On Thursday 7th April 2016, the unveiling of a new display at The Royal Green Jackets (Rifles) Museum took place. The focus of the display is the Victoria Cross and medal group to Second Lieutenant G H Woolley, who was the first Territorial soldier to be awarded the VC during the First World War.
Woolley’s citation reads:
‘For most conspicuous bravery on “Hill 60” during the night of 20th-21st April, 1915. Although the only Officer on the hill at the time, and with very few men, he successfully resisted all attacks on his trench, and continued throwing bombs and encouraging his men until relieved. His trench during all this time was being heavily shelled and bombed and was subjected to heavy machine gun fire by the enemy.’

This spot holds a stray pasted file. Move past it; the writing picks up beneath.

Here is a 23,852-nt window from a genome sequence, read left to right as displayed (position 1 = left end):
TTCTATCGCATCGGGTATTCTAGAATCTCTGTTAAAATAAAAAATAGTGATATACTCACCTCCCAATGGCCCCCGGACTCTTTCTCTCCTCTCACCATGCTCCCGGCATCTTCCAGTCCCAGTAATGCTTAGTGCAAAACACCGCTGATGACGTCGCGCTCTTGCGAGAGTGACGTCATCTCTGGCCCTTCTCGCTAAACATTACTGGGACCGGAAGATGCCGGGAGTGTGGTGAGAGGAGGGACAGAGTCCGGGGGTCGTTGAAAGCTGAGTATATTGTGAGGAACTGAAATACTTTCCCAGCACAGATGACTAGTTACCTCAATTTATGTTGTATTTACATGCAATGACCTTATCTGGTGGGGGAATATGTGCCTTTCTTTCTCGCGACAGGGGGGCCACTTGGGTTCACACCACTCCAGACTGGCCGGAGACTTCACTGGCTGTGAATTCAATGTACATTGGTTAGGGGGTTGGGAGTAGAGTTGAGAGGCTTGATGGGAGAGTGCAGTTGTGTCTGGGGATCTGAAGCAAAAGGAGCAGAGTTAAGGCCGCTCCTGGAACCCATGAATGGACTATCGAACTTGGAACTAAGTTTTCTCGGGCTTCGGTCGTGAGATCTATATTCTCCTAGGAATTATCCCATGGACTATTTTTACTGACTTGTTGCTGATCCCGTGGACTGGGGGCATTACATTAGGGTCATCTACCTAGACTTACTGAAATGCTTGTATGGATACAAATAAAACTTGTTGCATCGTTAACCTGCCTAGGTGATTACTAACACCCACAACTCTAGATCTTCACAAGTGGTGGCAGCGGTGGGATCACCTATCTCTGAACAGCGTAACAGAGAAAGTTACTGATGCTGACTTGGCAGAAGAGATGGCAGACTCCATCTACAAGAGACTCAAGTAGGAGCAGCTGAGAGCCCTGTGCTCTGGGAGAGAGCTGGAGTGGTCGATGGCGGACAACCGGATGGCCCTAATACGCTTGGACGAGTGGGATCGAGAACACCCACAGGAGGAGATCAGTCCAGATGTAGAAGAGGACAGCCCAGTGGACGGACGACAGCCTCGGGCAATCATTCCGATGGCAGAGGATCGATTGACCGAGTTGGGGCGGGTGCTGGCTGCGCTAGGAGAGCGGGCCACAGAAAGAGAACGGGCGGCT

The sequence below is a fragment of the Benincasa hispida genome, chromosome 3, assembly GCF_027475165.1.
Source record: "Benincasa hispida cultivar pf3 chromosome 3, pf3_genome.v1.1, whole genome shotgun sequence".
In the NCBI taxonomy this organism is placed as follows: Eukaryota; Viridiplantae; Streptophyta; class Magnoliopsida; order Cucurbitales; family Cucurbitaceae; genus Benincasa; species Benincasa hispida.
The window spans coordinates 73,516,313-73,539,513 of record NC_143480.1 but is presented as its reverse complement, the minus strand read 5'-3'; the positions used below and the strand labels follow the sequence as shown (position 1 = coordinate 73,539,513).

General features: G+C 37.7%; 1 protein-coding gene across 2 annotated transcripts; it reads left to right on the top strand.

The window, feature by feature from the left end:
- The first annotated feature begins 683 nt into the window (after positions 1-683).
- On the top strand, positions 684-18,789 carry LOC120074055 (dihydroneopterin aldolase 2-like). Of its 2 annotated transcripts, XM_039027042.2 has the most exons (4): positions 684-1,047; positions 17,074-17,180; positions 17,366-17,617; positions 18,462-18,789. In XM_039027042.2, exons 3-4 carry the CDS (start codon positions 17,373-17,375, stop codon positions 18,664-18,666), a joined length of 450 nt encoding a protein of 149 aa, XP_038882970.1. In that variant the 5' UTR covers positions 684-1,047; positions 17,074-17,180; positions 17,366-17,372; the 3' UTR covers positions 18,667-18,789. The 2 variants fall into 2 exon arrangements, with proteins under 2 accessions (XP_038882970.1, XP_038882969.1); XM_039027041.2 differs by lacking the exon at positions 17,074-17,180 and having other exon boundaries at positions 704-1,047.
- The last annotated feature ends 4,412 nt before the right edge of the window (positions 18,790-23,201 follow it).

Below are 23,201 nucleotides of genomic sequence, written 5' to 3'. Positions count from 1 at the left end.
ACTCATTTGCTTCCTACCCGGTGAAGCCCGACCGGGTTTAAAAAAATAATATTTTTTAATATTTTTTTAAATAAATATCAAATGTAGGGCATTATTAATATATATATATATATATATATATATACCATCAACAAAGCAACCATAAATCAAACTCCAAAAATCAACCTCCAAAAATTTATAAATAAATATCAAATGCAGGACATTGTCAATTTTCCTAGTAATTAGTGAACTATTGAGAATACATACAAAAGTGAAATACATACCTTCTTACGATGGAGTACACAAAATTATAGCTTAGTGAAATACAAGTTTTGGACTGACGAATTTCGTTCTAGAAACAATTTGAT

Woolley served with the Queen’s Victoria Rifles during the First World War. He started to write poetry during the war and in 1919 when the conflict was over he studied Theology at Oxford. He served in North Africa during World War Two where he was senior Chaplain and published ‘A Pocket Book of Prayers’ which was in high demand amongst the troops. Following the war he was Vicar at St Mary’s Church Harrow and West Grinstead, Kent.
The display was unveiled by the son of Second Lieutenant Woolley, Nicholas Woolley. Colin Fox, the Regimental Padre, was also present.